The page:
Challenges to wireless medical devices include maintaining reliable connectivity, ensuring interoperability between different devices and preventing interference.
The FCC cited a study showing that mobile medical devices could save as much as $197 billion over the next 25 years while improving patient care.
The FCC voted last month to set aside radio frequency spectrum for wireless medical devices that can monitor a patient's body, known as Medical Area Body Networks (MBANs).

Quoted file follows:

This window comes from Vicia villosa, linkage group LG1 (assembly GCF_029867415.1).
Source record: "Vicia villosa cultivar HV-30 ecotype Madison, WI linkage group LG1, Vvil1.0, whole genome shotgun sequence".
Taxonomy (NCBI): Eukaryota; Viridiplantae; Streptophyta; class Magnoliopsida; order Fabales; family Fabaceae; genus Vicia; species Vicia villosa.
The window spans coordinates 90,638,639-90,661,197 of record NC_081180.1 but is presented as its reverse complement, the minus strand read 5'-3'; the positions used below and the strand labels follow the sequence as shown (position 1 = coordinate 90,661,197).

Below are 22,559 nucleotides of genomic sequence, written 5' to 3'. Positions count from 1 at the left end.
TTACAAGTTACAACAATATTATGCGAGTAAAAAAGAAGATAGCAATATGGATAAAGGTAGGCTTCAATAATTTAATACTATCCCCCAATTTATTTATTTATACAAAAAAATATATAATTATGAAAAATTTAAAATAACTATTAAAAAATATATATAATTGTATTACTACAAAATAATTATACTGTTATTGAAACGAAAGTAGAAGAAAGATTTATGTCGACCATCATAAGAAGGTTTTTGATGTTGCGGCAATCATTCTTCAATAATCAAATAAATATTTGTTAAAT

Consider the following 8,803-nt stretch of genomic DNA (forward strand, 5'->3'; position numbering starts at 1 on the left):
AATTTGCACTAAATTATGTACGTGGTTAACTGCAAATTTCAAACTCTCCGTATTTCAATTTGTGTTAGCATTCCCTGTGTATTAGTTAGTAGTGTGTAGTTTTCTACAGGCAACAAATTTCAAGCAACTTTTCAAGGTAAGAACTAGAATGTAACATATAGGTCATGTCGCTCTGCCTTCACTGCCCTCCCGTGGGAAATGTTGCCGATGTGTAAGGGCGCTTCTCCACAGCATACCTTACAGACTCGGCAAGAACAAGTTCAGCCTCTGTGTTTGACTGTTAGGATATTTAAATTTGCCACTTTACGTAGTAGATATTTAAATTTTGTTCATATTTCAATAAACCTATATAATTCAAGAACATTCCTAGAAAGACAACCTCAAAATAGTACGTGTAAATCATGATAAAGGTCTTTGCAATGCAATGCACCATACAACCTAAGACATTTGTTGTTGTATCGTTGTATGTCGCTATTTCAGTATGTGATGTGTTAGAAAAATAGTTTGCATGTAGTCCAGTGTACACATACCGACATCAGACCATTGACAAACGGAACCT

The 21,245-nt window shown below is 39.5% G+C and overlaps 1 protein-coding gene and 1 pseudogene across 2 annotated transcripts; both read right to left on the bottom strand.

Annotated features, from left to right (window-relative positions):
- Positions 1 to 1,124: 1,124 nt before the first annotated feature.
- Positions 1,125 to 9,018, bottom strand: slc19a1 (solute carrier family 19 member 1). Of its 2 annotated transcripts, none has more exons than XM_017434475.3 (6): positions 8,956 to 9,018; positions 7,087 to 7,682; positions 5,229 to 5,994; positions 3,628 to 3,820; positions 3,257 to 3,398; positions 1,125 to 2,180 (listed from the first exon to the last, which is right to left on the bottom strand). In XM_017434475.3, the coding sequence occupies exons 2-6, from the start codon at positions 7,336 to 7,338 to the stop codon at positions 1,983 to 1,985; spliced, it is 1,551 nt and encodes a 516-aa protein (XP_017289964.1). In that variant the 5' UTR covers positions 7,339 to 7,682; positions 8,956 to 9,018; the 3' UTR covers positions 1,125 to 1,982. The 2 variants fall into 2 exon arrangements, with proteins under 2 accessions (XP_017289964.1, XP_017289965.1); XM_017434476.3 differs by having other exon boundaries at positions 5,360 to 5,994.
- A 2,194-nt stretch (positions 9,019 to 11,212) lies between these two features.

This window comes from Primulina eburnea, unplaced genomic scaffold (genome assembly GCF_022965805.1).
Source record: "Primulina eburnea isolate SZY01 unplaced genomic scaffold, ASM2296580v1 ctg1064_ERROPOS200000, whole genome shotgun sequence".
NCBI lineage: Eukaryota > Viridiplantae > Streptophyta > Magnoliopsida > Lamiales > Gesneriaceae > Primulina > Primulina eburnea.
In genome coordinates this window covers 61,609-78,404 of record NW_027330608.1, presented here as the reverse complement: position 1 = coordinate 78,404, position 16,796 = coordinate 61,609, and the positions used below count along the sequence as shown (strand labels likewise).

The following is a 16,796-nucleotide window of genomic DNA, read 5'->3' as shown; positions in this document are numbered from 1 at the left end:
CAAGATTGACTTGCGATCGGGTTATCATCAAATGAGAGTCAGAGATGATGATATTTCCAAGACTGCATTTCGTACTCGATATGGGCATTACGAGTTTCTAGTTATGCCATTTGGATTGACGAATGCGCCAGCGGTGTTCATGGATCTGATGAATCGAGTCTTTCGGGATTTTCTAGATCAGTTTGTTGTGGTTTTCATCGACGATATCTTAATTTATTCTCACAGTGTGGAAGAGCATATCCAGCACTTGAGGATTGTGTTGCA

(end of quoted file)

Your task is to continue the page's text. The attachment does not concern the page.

The vote made the United States the first country to set aside spectrum for the devices.
The low-powered sensors allow doctors to remotely monitor a patients' medical data, such as temperature, respiratory function or blood glucose levels, in real time. The technology could allow more patients to receive medial care at home.